The company controlling massive UK online betting site Sky Betting and Gaming have been tagged with a heavy fine for overaggressiveness by the UK's iGaming governing body.
The penalty for sending promotional emails to customers who had self-excluded or opted out of receiving marketing was levied on Bonne Terre Limited, trading as Sky Betting and Gaming, £1.17m (€1.4m/$1.5m).
The GBGC investigation revealed that on 2 November last year, Sky Betting and Gaming distributed a promotion offering 100 free spins for £5 Bets from its Sky Vegas brand to a total of 41,395 players who had self-excluded and another 249,159 customers who had voluntarily unsubscribed from marketing emails.
This practice was found to violate the Social Responsibility Code of Practice (SRCP 3.5.3(2)), requiring licensees to take all “reasonable” steps to prevent marketing material from being sent to those customers who had self-excluded.
Informed Consent Clause
The GBGC also found Sky Betting and Gaming on the wrong side of regulation SRCP 5.1.11, prohibiting direct marketing including emails to consumers without their informed and specific consent, and provides customers with the option of withdrawing consent for direct marketing in a jurisdiction where problem gambling is rampant.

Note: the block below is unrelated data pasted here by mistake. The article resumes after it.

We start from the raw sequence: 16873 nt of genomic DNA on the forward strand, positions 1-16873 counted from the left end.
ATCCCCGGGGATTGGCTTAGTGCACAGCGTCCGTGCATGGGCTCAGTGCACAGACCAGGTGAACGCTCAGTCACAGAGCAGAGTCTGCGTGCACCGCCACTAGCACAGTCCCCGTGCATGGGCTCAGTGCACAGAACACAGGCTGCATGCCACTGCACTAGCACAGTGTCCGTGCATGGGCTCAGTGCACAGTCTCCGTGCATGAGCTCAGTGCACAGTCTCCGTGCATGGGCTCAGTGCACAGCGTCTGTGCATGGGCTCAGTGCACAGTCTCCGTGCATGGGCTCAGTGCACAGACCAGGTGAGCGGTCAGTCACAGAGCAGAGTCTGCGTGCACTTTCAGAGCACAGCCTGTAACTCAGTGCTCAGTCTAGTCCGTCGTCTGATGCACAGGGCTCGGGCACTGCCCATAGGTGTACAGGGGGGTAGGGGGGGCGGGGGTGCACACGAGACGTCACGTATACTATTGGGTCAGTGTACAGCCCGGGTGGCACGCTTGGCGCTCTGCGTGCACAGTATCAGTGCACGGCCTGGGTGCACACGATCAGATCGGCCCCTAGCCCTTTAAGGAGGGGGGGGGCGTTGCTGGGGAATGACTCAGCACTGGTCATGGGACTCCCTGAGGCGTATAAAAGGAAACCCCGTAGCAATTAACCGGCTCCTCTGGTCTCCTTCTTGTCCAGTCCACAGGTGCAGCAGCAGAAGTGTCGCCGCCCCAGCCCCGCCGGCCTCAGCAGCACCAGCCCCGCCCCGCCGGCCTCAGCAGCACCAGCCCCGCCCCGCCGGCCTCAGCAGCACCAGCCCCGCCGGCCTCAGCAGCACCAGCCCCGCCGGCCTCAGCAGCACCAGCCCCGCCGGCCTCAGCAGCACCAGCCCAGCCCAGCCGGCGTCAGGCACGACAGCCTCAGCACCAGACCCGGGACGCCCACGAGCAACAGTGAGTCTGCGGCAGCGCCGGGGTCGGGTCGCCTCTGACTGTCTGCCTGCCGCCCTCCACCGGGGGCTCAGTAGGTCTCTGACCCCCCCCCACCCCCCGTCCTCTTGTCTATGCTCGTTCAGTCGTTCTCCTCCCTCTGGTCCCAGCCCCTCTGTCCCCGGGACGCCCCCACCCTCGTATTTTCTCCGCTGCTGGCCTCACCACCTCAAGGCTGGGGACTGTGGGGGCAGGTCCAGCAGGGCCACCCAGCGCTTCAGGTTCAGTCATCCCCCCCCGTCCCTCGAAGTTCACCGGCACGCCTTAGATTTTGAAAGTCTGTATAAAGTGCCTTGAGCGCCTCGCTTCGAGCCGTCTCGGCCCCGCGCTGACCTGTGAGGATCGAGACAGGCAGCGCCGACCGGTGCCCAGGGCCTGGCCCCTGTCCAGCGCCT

The Commission deemed a failure to comply with an SRCP a breach of a licence condition as set out in section 82(1) of the Gambling Act 2005.
In accordance with licencing, compliance and enforcement policy statements, the Commission did impose a financial penalty of £1.17m under section 121(1) of the Act.
UK CEO Speaks
UK Gambling Commission CEO Andrew Rhodes explained:
“Self-excluded customers are likely to be suffering gambling harm and should absolutely not be sent direct marketing that could tempt them back into gambling.”
Advice Moving Forward
Rhodes advised all operators to learn from Sky Betting’s costly errors, going so far as to tell iGaming Business that the fine actually would have been much higher if Sky Betting had allowed self-excluded customers to gamble, or failed to cooperate or not taken “decisive action aimed at preventing a repeat.”
After last week's GBGC decision to fine 888 £9.4m over social responsibility and money laundering failings in addition to the Sky Betting black eye, operators in the UK should increase accountability for protecting players before getting hit with a massive fine. In the largest jurisdiction in the world jurisdiction laden with problem gamblers, this should not come as a surprise, but clearly, not enough heed is being taken as of yet.